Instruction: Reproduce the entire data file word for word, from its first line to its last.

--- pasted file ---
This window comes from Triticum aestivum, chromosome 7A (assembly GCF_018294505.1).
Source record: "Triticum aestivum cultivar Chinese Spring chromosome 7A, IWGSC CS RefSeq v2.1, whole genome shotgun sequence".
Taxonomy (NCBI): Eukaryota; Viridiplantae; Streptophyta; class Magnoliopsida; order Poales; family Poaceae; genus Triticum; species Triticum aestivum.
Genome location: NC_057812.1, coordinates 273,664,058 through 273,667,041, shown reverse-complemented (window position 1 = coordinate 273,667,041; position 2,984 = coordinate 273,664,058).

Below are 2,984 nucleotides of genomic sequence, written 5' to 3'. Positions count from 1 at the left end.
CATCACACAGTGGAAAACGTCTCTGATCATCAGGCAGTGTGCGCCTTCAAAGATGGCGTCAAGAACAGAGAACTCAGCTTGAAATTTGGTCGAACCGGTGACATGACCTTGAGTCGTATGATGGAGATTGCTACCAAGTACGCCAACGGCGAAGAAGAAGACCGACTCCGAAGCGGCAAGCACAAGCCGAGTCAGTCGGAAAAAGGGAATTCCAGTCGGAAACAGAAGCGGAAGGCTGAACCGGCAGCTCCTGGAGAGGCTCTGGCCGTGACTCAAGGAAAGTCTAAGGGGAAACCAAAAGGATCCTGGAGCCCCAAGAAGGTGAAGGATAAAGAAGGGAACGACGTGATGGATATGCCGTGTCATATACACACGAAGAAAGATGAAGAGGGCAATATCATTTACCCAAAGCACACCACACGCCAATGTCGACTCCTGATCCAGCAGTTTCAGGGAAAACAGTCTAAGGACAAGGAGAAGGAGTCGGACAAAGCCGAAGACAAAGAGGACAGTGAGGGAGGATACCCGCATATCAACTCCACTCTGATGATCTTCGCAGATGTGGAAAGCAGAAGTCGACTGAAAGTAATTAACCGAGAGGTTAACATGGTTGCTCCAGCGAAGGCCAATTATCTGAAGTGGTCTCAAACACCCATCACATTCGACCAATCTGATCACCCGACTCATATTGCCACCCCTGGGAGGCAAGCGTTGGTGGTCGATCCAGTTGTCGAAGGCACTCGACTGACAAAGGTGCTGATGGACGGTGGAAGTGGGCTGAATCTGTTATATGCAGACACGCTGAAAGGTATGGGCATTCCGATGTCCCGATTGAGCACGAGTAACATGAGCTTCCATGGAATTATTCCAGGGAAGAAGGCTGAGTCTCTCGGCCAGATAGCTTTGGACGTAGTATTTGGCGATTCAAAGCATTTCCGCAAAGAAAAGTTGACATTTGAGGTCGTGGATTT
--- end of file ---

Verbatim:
This window comes from Triticum aestivum, chromosome 7A (assembly GCF_018294505.1).
Source record: "Triticum aestivum cultivar Chinese Spring chromosome 7A, IWGSC CS RefSeq v2.1, whole genome shotgun sequence".
Taxonomy (NCBI): Eukaryota; Viridiplantae; Streptophyta; class Magnoliopsida; order Poales; family Poaceae; genus Triticum; species Triticum aestivum.
Genome location: NC_057812.1, coordinates 273,664,058 through 273,667,041, shown reverse-complemented (window position 1 = coordinate 273,667,041; position 2,984 = coordinate 273,664,058).

Below are 2,984 nucleotides of genomic sequence, written 5' to 3'. Positions count from 1 at the left end.
CATCACACAGTGGAAAACGTCTCTGATCATCAGGCAGTGTGCGCCTTCAAAGATGGCGTCAAGAACAGAGAACTCAGCTTGAAATTTGGTCGAACCGGTGACATGACCTTGAGTCGTATGATGGAGATTGCTACCAAGTACGCCAACGGCGAAGAAGAAGACCGACTCCGAAGCGGCAAGCACAAGCCGAGTCAGTCGGAAAAAGGGAATTCCAGTCGGAAACAGAAGCGGAAGGCTGAACCGGCAGCTCCTGGAGAGGCTCTGGCCGTGACTCAAGGAAAGTCTAAGGGGAAACCAAAAGGATCCTGGAGCCCCAAGAAGGTGAAGGATAAAGAAGGGAACGACGTGATGGATATGCCGTGTCATATACACACGAAGAAAGATGAAGAGGGCAATATCATTTACCCAAAGCACACCACACGCCAATGTCGACTCCTGATCCAGCAGTTTCAGGGAAAACAGTCTAAGGACAAGGAGAAGGAGTCGGACAAAGCCGAAGACAAAGAGGACAGTGAGGGAGGATACCCGCATATCAACTCCACTCTGATGATCTTCGCAGATGTGGAAAGCAGAAGTCGACTGAAAGTAATTAACCGAGAGGTTAACATGGTTGCTCCAGCGAAGGCCAATTATCTGAAGTGGTCTCAAACACCCATCACATTCGACCAATCTGATCACCCGACTCATATTGCCACCCCTGGGAGGCAAGCGTTGGTGGTCGATCCAGTTGTCGAAGGCACTCGACTGACAAAGGTGCTGATGGACGGTGGAAGTGGGCTGAATCTGTTATATGCAGACACGCTGAAAGGTATGGGCATTCCGATGTCCCGATTGAGCACGAGTAACATGAGCTTCCATGGAATTATTCCAGGGAAGAAGGCTGAGTCTCTCGGCCAGATAGCTTTGGACGTAGTATTTGGCGATTCAAAGCATTTCCGCAAAGAAAAGTTGACATTTGAGGTCGTGGATTT